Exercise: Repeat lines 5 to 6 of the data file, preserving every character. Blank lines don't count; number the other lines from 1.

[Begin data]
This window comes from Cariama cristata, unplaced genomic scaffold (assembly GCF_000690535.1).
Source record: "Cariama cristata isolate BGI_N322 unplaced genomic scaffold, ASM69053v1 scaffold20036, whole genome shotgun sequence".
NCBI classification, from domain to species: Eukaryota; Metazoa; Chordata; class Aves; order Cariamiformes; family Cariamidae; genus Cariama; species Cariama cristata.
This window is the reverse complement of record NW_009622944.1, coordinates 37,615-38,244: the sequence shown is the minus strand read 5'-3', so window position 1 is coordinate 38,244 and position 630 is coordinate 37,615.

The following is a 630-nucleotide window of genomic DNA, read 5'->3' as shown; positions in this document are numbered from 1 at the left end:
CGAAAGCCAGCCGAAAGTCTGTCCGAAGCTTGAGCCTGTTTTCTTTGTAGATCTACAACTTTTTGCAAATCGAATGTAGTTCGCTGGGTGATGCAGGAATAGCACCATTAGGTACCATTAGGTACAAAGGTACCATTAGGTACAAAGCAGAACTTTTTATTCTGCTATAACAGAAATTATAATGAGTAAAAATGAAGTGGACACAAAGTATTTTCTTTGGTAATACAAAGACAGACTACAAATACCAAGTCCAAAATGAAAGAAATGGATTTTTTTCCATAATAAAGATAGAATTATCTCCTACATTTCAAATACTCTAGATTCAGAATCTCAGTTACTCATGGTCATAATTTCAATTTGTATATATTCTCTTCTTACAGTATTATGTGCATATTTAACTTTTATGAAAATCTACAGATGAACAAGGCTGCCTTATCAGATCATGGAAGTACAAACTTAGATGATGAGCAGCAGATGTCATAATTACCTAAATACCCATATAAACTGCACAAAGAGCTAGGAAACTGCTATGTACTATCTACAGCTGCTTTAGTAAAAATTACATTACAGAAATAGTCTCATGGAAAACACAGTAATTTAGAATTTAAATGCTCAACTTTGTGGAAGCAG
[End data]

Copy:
The following is a 630-nucleotide window of genomic DNA, read 5'->3' as shown; positions in this document are numbered from 1 at the left end:
CGAAAGCCAGCCGAAAGTCTGTCCGAAGCTTGAGCCTGTTTTCTTTGTAGATCTACAACTTTTTGCAAATCGAATGTAGTTCGCTGGGTGATGCAGGAATAGCACCATTAGGTACCATTAGGTACAAAGGTACCATTAGGTACAAAGCAGAACTTTTTATTCTGCTATAACAGAAATTATAATGAGTAAAAATGAAGTGGACACAAAGTATTTTCTTTGGTAATACAAAGACAGACTACAAATACCAAGTCCAAAATGAAAGAAATGGATTTTTTTCCATAATAAAGATAGAATTATCTCCTACATTTCAAATACTCTAGATTCAGAATCTCAGTTACTCATGGTCATAATTTCAATTTGTATATATTCTCTTCTTACAGTATTATGTGCATATTTAACTTTTATGAAAATCTACAGATGAACAAGGCTGCCTTATCAGATCATGGAAGTACAAACTTAGATGATGAGCAGCAGATGTCATAATTACCTAAATACCCATATAAACTGCACAAAGAGCTAGGAAACTGCTATGTACTATCTACAGCTGCTTTAGTAAAAATTACATTACAGAAATAGTCTCATGGAAAACACAGTAATTTAGAATTTAAATGCTCAACTTTGTGGAAGCAG